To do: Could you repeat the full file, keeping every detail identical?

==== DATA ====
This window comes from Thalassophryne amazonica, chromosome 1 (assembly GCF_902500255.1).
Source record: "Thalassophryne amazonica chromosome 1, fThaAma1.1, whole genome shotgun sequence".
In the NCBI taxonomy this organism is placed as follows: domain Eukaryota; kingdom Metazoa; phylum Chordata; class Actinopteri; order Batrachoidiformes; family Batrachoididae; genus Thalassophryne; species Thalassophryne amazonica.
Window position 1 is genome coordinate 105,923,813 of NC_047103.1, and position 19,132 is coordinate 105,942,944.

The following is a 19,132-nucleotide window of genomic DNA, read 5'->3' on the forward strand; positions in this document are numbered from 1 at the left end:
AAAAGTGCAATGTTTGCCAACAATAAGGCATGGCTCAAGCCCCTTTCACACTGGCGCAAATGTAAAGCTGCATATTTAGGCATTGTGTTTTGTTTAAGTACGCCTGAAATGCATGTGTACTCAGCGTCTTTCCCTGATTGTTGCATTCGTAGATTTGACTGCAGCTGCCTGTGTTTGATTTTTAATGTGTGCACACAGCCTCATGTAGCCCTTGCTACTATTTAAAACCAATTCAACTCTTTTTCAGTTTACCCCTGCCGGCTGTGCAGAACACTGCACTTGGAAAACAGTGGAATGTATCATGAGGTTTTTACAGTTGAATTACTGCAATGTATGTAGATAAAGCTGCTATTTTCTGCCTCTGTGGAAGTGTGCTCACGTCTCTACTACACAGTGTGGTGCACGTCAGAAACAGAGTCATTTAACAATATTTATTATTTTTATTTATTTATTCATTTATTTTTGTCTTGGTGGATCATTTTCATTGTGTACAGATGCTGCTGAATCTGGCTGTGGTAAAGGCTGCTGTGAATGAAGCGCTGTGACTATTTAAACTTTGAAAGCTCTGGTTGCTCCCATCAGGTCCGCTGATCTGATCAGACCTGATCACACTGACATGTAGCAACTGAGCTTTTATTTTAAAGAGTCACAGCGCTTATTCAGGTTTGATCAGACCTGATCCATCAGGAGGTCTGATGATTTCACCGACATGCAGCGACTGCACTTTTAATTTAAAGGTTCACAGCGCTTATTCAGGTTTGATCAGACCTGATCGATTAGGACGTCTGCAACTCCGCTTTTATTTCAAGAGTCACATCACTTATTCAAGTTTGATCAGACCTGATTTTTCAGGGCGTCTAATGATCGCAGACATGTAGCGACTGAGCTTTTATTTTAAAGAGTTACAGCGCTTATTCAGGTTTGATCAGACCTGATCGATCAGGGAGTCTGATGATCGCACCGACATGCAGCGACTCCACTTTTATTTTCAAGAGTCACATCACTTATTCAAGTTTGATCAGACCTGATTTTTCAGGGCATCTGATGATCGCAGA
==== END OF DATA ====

This window comes from Thalassophryne amazonica, chromosome 1 (assembly GCF_902500255.1).
Source record: "Thalassophryne amazonica chromosome 1, fThaAma1.1, whole genome shotgun sequence".
In the NCBI taxonomy this organism is placed as follows: domain Eukaryota; kingdom Metazoa; phylum Chordata; class Actinopteri; order Batrachoidiformes; family Batrachoididae; genus Thalassophryne; species Thalassophryne amazonica.
Window position 1 is genome coordinate 105,923,813 of NC_047103.1, and position 19,132 is coordinate 105,942,944.

The following is a 19,132-nucleotide window of genomic DNA, read 5'->3' on the forward strand; positions in this document are numbered from 1 at the left end:
AAAAGTGCAATGTTTGCCAACAATAAGGCATGGCTCAAGCCCCTTTCACACTGGCGCAAATGTAAAGCTGCATATTTAGGCATTGTGTTTTGTTTAAGTACGCCTGAAATGCATGTGTACTCAGCGTCTTTCCCTGATTGTTGCATTCGTAGATTTGACTGCAGCTGCCTGTGTTTGATTTTTAATGTGTGCACACAGCCTCATGTAGCCCTTGCTACTATTTAAAACCAATTCAACTCTTTTTCAGTTTACCCCTGCCGGCTGTGCAGAACACTGCACTTGGAAAACAGTGGAATGTATCATGAGGTTTTTACAGTTGAATTACTGCAATGTATGTAGATAAAGCTGCTATTTTCTGCCTCTGTGGAAGTGTGCTCACGTCTCTACTACACAGTGTGGTGCACGTCAGAAACAGAGTCATTTAACAATATTTATTATTTTTATTTATTTATTCATTTATTTTTGTCTTGGTGGATCATTTTCATTGTGTACAGATGCTGCTGAATCTGGCTGTGGTAAAGGCTGCTGTGAATGAAGCGCTGTGACTATTTAAACTTTGAAAGCTCTGGTTGCTCCCATCAGGTCCGCTGATCTGATCAGACCTGATCACACTGACATGTAGCAACTGAGCTTTTATTTTAAAGAGTCACAGCGCTTATTCAGGTTTGATCAGACCTGATCCATCAGGAGGTCTGATGATTTCACCGACATGCAGCGACTGCACTTTTAATTTAAAGGTTCACAGCGCTTATTCAGGTTTGATCAGACCTGATCGATTAGGACGTCTGCAACTCCGCTTTTATTTCAAGAGTCACATCACTTATTCAAGTTTGATCAGACCTGATTTTTCAGGGCGTCTAATGATCGCAGACATGTAGCGACTGAGCTTTTATTTTAAAGAGTTACAGCGCTTATTCAGGTTTGATCAGACCTGATCGATCAGGGAGTCTGATGATCGCACCGACATGCAGCGACTCCACTTTTATTTTCAAGAGTCACATCACTTATTCAAGTTTGATCAGACCTGATTTTTCAGGGCATCTGATGATCGCAGA